School librarians play a critical role in today's schools--more critical than ever before. This report details some of their concerns.
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|Rescooped by Anu Ojaranta from Transformational Teaching, Thinking, and Technology|
Last school year, teacher Pam Loveridge faced her toughest group of students yet. Within a few months, nearly 40 of her 200 middle school math students were failing — much higher than the normal two. She knew she had to do something dramatic. So she flipped her classroom at Butler Middle School in Cottonwood Heights. Loveridge asked students to watch her recorded lessons on computers at home, and during class, ...
Distracted Generation Infographic We live in a fast-paced and modern world. Children today are exposed to so many stimuli, and have so many ways to consume both entertainment and knowledge. In a world with so many distractions, how do we keep children focused on reading? Create A Passion For The... http://elearninginfographics.com/distracted-generation-infographic/
MORE than 10 million Australians are library members and there are more than 110 million visits to libraries every year.
School library staff support student literacy – not only reading, but also information literacy (how to find things) and digital literacy (how to find and use information online and in electronic formats).
They are the go-to for cybersafety, helping children stay safe online and they provide essential resources for teachers, based on their curriculum needs.
On Friday, The Metropolitan Museum of Art announced that 'more than 400,000 high-resolution digital images of public domain works in the Museum’s world-renowned collection may be downloaded directly from the Museum’s website for non-commercial use.' Even better, the images can be used at no charge (and without getting permission from the museum). In making this announcement, the Met joined other world-class museums in putting put large troves of digital art online.
"The news: Harry Potter's greatest feat might not have been defeating Voldemort, but teaching young people around the world to battle prejudice. At least that's the finding of a new paper in the Journal of Applied Social Psychology, which claims reading the Harry Potter series significantly improved young peoples' perception of stigmatized groups like immigrants, homosexuals or refugees."
A new analysis of four blended-format courses taught last fall offers practical guidance for faculty members interested in fresh pedagogical approaches. The pilot study led by the Bok Center for Teaching and Learning placed a premium on person-to-person interaction, and found redundancies between in-class and online instruction.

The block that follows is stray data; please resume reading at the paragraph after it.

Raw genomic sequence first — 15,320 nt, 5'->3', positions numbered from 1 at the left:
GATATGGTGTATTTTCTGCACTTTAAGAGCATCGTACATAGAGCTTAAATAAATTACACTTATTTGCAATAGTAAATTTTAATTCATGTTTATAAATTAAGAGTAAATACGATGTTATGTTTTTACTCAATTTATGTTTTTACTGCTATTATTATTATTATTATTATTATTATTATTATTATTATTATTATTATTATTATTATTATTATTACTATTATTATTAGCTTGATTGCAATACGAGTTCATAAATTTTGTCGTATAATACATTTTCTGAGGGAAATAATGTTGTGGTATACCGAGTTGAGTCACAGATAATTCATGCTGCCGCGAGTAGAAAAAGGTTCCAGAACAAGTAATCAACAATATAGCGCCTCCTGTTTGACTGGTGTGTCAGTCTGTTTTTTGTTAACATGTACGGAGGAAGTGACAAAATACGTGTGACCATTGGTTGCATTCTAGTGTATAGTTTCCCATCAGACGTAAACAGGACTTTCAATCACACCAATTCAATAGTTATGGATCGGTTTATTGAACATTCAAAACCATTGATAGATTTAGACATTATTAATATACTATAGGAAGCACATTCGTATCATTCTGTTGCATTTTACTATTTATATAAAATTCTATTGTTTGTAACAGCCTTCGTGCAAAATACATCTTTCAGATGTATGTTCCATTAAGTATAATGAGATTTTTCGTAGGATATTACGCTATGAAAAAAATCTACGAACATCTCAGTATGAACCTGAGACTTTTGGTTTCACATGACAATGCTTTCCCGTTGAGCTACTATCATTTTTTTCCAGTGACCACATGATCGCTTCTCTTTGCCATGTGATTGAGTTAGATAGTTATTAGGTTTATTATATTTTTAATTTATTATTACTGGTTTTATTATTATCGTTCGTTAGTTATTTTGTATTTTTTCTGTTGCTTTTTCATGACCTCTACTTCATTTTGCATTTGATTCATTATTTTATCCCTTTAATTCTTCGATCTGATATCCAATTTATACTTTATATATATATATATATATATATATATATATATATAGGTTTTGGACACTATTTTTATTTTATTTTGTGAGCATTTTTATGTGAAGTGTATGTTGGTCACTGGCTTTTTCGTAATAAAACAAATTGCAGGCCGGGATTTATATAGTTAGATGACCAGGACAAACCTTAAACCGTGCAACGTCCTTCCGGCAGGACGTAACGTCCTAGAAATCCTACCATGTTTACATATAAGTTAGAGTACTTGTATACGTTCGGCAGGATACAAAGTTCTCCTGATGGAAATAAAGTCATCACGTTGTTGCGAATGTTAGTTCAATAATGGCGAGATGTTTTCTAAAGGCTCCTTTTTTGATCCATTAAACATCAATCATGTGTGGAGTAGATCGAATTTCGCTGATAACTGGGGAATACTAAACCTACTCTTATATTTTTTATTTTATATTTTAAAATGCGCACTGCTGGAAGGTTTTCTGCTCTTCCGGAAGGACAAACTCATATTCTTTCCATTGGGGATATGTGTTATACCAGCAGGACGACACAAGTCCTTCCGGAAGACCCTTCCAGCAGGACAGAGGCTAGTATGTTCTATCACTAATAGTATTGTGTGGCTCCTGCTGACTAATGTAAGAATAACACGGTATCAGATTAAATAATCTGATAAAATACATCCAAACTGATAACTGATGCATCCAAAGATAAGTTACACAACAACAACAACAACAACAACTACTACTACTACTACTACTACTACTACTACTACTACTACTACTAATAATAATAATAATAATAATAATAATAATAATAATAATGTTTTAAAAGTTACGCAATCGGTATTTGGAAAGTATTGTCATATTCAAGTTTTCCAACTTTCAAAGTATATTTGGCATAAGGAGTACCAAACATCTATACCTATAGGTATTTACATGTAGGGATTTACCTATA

E-learning has a whole range of advantages over conventional learning: It’s fast, easy to implement, easily repeated, quick to update and centralised. But it’s also a rapidly changing field, so it’s important to stay on top of the trends to ensure that your business competes at the front of the pack.
If the Game is Hide-and-Seek, Innovative Educators are the Clear Winners A Curated View Is social media the “big fake?” Fake because there is so much more than what we see; fake because we post only what we want others to see: the good pictures, the happy moments, the extraordinary experiences, maybe even devastating occasions …
Widely understood to be essential to success in the workplace and modern life, digital literacy is beginning to emerge as a necessary component of curricula across the globe. As current undergraduates have never known a life without the internet, it’s only natural that universities should nurture their familiarity with technology, encouraging its use in teaching and learning. Instructors should also be prepared to offer guidance on what students aren’t as familiar with–turning their technical skills into skills for lifelong learning and employability.
"Teaching is simultaneously one of the hardest and one of the most rewarding jobs in the world. We often say that students make it worth it, but there’s something else that can make or break your happiness as a teacher: your colleagues."
James Klurfeld and Howard Schneider evaluate a news literacy program based at Stony Brook University. In examining this course, the authors offer ideas on how to train emerging journalists and consumers of news to be savvier and more discerning readers and reporters.